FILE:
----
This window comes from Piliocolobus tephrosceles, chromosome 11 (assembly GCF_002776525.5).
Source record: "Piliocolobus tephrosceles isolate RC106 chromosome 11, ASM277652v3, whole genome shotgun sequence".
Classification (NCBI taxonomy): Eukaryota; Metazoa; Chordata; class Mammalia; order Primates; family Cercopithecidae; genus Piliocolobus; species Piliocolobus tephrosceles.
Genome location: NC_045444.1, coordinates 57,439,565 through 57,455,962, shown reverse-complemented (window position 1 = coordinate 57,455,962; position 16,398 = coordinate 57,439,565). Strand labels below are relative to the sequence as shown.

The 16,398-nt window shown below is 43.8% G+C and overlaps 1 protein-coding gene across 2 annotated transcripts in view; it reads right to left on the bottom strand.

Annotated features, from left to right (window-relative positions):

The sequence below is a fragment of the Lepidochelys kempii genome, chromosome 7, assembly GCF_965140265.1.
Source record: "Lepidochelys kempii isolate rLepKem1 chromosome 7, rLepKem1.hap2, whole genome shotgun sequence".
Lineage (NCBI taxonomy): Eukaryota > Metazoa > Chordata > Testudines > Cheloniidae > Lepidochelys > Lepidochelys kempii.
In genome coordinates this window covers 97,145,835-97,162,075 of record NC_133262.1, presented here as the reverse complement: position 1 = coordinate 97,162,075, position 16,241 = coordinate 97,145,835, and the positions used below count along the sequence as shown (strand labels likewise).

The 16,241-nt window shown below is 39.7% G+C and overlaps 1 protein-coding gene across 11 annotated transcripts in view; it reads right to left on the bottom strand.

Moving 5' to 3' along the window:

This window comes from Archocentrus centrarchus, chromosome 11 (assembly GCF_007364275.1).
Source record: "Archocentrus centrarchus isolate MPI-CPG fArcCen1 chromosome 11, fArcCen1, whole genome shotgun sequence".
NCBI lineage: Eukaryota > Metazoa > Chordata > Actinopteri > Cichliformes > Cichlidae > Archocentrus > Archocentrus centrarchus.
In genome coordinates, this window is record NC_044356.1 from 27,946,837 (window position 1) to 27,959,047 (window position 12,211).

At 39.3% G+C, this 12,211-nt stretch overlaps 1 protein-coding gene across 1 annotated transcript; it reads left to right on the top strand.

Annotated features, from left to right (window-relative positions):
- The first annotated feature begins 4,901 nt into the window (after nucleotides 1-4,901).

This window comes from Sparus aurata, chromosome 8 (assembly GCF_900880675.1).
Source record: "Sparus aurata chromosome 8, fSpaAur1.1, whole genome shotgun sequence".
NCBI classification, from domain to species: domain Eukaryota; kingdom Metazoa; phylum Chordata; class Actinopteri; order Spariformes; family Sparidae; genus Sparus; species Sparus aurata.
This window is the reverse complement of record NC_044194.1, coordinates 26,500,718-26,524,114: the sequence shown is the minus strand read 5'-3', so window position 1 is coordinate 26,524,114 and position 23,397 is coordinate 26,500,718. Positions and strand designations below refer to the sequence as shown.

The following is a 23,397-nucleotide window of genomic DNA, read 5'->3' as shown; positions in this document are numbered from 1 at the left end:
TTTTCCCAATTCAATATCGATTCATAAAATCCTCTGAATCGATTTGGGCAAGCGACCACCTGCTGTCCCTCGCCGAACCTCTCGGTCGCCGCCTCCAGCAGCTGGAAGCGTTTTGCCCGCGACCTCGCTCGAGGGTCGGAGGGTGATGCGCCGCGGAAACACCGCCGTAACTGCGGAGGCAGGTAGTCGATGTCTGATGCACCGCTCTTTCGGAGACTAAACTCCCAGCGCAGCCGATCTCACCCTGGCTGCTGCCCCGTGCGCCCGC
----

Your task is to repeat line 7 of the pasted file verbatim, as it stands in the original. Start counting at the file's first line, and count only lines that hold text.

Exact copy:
The sequence below is a fragment of the Lepidochelys kempii genome, chromosome 7, assembly GCF_965140265.1.